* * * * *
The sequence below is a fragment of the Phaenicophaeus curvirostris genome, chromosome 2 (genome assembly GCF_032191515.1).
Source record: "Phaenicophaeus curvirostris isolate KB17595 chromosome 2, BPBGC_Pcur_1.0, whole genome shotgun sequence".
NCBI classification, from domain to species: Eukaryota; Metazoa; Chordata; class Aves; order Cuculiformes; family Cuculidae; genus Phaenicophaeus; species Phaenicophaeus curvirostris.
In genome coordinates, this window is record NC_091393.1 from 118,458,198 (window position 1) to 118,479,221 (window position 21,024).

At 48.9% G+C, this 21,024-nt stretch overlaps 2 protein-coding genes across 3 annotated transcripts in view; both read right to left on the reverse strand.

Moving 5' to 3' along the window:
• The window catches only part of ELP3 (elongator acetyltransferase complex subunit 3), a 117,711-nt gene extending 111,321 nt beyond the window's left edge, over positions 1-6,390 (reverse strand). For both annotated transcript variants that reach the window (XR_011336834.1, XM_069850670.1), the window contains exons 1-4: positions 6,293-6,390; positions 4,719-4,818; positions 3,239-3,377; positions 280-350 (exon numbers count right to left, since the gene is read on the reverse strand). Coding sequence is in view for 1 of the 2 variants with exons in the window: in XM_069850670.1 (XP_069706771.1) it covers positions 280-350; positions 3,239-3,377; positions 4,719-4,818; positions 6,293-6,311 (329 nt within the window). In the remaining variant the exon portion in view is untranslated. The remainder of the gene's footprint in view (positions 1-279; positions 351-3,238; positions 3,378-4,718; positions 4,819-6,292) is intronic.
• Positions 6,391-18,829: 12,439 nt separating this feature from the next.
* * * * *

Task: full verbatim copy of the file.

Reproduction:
The sequence below is a fragment of the Phaenicophaeus curvirostris genome, chromosome 2 (genome assembly GCF_032191515.1).
Source record: "Phaenicophaeus curvirostris isolate KB17595 chromosome 2, BPBGC_Pcur_1.0, whole genome shotgun sequence".
NCBI classification, from domain to species: Eukaryota; Metazoa; Chordata; class Aves; order Cuculiformes; family Cuculidae; genus Phaenicophaeus; species Phaenicophaeus curvirostris.
In genome coordinates, this window is record NC_091393.1 from 118,458,198 (window position 1) to 118,479,221 (window position 21,024).

At 48.9% G+C, this 21,024-nt stretch overlaps 2 protein-coding genes across 3 annotated transcripts in view; both read right to left on the reverse strand.

Moving 5' to 3' along the window:
• The window catches only part of ELP3 (elongator acetyltransferase complex subunit 3), a 117,711-nt gene extending 111,321 nt beyond the window's left edge, over positions 1-6,390 (reverse strand). For both annotated transcript variants that reach the window (XR_011336834.1, XM_069850670.1), the window contains exons 1-4: positions 6,293-6,390; positions 4,719-4,818; positions 3,239-3,377; positions 280-350 (exon numbers count right to left, since the gene is read on the reverse strand). Coding sequence is in view for 1 of the 2 variants with exons in the window: in XM_069850670.1 (XP_069706771.1) it covers positions 280-350; positions 3,239-3,377; positions 4,719-4,818; positions 6,293-6,311 (329 nt within the window). In the remaining variant the exon portion in view is untranslated. The remainder of the gene's footprint in view (positions 1-279; positions 351-3,238; positions 3,378-4,718; positions 4,819-6,292) is intronic.
• Positions 6,391-18,829: 12,439 nt separating this feature from the next.